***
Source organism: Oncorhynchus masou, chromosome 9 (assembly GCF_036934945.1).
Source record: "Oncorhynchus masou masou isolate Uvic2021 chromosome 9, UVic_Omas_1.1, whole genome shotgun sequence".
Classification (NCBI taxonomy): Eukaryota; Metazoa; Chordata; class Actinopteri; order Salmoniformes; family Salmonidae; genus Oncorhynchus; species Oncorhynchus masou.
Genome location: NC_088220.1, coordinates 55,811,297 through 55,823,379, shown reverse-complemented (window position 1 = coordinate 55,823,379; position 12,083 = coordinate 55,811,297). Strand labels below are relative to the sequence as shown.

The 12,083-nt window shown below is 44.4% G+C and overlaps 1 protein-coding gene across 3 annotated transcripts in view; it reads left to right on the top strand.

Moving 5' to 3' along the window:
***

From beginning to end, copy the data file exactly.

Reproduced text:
Source organism: Oncorhynchus masou, chromosome 9 (assembly GCF_036934945.1).
Source record: "Oncorhynchus masou masou isolate Uvic2021 chromosome 9, UVic_Omas_1.1, whole genome shotgun sequence".
Classification (NCBI taxonomy): Eukaryota; Metazoa; Chordata; class Actinopteri; order Salmoniformes; family Salmonidae; genus Oncorhynchus; species Oncorhynchus masou.
Genome location: NC_088220.1, coordinates 55,811,297 through 55,823,379, shown reverse-complemented (window position 1 = coordinate 55,823,379; position 12,083 = coordinate 55,811,297). Strand labels below are relative to the sequence as shown.

The 12,083-nt window shown below is 44.4% G+C and overlaps 1 protein-coding gene across 3 annotated transcripts in view; it reads left to right on the top strand.

Moving 5' to 3' along the window: